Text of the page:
Chapter I
Hinduism

IN SPITE of the strong impact of Western ideas, Hinduism is still the dominant influence in Indian life, and a brief study of it is an essential preliminary to any understanding of modern India. One of the difficulties of such a study is the necessity of including three separate levels of religious thought and feeling. The lofty concepts of the Brahman philosopher, the more emotional, personal religion of the devotees of Vishnu and Siva, and the crude, dark superstitions of the fear-haunted villager are all equally entitled to a place in our account, since those who entertain these divergent ideas are, by reason of their membership of one of the castes, all included in the Hindu fold. In this chapter we shall endeavour to consider, though necessarily in summary fashion, firstly, the principal beliefs and practices of educated Hindus; secondly, the caste system; and, lastly, the religion of the Hindu masses.

Our approach must necessarily be historical, but for our purpose we need not go back to the great pre-Aryan civilisation of the Indus Valley. It will be sufficient to start at the stage when the ancestors of the early Hindus broke away from the parent 'Aryan'1 stock, perhaps in the beginning of the second millennium before the Christian era, and moved down into North-west India, driving the Dravidian inhabitants to the south. At a later stage, Dravidian religious ideas were to in- fluence Hinduism considerably, but in the early centuries after the immigration the beliefs of the Hindus developed along natural lines, with little outside interference.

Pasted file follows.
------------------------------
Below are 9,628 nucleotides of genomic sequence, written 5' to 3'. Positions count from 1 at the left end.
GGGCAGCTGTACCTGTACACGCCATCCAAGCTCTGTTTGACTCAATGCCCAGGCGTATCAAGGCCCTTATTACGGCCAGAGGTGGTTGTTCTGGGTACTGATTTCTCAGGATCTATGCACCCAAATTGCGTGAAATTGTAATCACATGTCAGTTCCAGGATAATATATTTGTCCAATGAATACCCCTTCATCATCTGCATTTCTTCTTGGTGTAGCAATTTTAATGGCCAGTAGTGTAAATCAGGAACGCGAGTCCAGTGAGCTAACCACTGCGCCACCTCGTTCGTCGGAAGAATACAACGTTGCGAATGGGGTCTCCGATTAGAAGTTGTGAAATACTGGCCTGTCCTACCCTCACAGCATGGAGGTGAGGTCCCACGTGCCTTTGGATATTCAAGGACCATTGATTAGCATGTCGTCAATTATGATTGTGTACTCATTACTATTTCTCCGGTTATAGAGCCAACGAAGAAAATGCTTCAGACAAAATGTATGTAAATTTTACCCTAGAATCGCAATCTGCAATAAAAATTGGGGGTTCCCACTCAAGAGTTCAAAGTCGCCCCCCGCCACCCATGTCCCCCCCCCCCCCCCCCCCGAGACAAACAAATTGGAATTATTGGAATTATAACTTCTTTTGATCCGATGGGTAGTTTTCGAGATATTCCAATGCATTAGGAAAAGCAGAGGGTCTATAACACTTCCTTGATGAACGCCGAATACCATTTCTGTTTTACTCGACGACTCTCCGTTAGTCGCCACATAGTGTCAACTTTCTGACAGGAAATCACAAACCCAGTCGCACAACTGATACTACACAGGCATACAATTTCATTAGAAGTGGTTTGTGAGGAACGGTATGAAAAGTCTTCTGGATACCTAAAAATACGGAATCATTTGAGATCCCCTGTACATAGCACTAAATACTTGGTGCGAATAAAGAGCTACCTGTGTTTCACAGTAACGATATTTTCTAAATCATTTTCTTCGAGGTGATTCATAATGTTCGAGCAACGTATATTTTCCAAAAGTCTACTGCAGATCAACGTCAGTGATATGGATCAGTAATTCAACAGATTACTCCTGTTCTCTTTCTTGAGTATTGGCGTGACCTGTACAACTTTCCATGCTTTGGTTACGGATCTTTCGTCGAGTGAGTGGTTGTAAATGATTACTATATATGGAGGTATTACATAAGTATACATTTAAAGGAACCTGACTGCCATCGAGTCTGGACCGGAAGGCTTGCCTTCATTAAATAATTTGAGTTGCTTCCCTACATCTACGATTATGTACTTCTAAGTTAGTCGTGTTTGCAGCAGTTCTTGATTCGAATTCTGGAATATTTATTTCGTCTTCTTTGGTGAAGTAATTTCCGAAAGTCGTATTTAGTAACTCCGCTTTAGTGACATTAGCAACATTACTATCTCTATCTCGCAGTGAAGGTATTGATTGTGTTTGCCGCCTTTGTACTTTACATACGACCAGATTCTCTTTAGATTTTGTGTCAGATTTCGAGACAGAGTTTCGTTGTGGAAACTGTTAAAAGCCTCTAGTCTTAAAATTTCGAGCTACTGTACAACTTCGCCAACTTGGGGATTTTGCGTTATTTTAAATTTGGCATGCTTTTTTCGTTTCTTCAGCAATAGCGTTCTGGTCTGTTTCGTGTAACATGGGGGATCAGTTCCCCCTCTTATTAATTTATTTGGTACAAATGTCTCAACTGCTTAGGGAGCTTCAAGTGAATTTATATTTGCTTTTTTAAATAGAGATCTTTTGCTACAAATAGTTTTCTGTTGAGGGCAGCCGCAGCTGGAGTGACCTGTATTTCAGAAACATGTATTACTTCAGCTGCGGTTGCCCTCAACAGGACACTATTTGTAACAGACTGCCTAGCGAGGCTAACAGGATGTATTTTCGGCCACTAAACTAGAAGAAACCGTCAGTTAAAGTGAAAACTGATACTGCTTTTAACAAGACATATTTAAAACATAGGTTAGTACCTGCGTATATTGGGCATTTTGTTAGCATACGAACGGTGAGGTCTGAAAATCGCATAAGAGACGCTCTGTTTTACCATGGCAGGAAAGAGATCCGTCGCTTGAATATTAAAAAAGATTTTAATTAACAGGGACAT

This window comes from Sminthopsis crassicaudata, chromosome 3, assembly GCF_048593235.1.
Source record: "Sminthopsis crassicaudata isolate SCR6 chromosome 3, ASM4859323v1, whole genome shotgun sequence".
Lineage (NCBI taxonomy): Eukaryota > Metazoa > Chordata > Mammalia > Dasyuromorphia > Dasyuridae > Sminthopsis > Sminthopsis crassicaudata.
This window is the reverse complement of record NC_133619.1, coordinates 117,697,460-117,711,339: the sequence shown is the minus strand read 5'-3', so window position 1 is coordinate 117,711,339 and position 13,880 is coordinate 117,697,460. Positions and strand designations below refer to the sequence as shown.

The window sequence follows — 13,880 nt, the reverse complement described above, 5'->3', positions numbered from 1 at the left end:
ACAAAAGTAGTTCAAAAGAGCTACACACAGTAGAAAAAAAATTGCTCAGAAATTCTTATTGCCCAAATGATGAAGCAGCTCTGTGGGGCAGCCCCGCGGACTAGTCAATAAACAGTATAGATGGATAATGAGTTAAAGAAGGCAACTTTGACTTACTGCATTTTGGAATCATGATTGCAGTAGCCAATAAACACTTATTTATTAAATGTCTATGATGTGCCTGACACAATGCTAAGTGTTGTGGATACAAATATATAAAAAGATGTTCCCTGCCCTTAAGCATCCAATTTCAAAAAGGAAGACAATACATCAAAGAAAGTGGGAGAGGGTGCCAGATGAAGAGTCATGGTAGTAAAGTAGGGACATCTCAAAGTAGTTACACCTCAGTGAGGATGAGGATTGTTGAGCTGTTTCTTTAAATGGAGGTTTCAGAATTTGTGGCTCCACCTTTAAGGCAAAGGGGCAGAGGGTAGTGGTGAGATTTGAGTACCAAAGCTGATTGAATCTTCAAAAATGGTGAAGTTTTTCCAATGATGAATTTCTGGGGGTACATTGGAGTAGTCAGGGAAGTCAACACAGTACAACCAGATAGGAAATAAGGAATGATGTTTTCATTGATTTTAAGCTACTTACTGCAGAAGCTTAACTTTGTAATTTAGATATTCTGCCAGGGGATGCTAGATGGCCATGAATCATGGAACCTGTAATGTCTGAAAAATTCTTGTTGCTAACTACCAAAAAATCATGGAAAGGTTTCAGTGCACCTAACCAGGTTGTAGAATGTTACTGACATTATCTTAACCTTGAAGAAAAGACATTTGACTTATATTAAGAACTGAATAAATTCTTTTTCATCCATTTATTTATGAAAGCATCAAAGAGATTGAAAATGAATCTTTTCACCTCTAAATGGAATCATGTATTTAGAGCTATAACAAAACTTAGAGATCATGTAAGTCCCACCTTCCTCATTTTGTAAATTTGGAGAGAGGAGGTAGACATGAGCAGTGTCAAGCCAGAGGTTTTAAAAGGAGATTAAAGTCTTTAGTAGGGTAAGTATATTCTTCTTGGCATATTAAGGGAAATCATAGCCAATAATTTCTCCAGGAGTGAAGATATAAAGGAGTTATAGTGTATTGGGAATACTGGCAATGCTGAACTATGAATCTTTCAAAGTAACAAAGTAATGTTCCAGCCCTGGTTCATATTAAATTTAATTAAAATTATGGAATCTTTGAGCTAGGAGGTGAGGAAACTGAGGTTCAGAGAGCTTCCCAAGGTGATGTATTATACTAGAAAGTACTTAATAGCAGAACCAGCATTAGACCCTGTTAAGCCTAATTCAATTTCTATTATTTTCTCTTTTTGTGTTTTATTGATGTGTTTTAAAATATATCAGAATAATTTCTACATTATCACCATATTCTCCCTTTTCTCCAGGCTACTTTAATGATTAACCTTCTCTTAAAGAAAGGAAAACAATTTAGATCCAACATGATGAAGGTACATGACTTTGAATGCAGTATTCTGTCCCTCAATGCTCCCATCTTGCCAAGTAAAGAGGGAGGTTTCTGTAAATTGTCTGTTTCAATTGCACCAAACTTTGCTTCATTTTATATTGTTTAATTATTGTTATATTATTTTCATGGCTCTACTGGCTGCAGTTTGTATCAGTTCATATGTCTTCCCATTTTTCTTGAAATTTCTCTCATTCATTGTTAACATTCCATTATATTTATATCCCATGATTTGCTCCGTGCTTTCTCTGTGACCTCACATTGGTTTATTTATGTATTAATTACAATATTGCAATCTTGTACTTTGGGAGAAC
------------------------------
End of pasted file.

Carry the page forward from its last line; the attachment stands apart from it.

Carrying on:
The Hindu sacred literature, written in the Sanskrit language, provides a panorama of the unfolding of the human spirit--from the first, almost instinctive tendency to worship, up to the most profound theological speculation--unparalleled elsewhere. The first of the sacred works is the Rig Veda, a

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1
A term used loosely, since it properly denotes a linguistic, not an ethnic grouping.

-22-

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